Sampson et al – studied muscle growth and strength and after a 12 week training program. They found that volume was actually higher in the group that trained to failure but despite this, there where no differences between the group that trained to failure and the group that did not.  One-repetition maximum strength increased 30.5%, along with isometric maximal voluntary contraction of the elbow flexors (13.3%) over the 12 weeks, with no differences between the groups. Similarly, alterations in elbow flexor cross-sectional area were not different between groups. To make a long story short, training to failure meant completing more work for a comparable amount of growth. 

For a full review on the science behind training to failure I would recommend this article. 

So whats the alternative to training to failure?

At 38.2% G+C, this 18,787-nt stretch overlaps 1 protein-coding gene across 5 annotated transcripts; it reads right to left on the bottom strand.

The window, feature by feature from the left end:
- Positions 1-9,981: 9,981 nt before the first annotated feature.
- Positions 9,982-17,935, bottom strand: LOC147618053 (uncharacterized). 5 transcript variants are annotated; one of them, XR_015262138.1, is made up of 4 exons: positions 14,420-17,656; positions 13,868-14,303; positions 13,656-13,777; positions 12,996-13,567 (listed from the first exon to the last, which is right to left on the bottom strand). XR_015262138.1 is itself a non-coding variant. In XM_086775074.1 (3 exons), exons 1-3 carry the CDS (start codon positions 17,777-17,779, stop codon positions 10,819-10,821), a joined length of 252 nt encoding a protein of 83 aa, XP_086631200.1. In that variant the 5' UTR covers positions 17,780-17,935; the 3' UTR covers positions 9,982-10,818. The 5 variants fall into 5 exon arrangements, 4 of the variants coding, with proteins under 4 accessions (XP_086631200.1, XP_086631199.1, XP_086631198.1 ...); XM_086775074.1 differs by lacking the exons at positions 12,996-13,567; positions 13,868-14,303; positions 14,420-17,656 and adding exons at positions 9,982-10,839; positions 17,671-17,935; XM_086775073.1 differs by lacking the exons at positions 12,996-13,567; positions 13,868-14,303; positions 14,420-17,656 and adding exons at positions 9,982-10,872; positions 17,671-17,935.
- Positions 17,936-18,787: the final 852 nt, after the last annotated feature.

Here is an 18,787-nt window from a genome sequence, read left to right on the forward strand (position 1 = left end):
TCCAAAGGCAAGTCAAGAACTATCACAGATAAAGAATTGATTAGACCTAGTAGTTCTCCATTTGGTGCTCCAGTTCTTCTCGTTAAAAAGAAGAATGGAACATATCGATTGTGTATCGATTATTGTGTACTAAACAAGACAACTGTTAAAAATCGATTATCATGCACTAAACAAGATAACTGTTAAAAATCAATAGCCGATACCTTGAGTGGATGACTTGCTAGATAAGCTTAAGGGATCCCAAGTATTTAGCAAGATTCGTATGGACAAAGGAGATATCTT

There is a fancy term called Auto-regulation, this is nothing new and has been around and used widely after Borg developed an scale in 1982. This scale was based on perceived exertion and gave a rating from 6 to 20.

One of the main issues with using perceived exertion is that its very subjective and people are not very good at judging the correct level.  This is why Borg used a scale that is anchored on heart rates. So level 6 is a heart rate of 60, whereas 20 is a heart rate of 200. This makes it a bit less subjective and helps people understand the scale.

A scale based on heart rate does not work well for lifting weights though, as heart rates not correspond with how hard you are working. A new method called Reps in Reserve was developed by Dr Eric Helms,  both the Borg scale and Reps in Reserve method are shown below.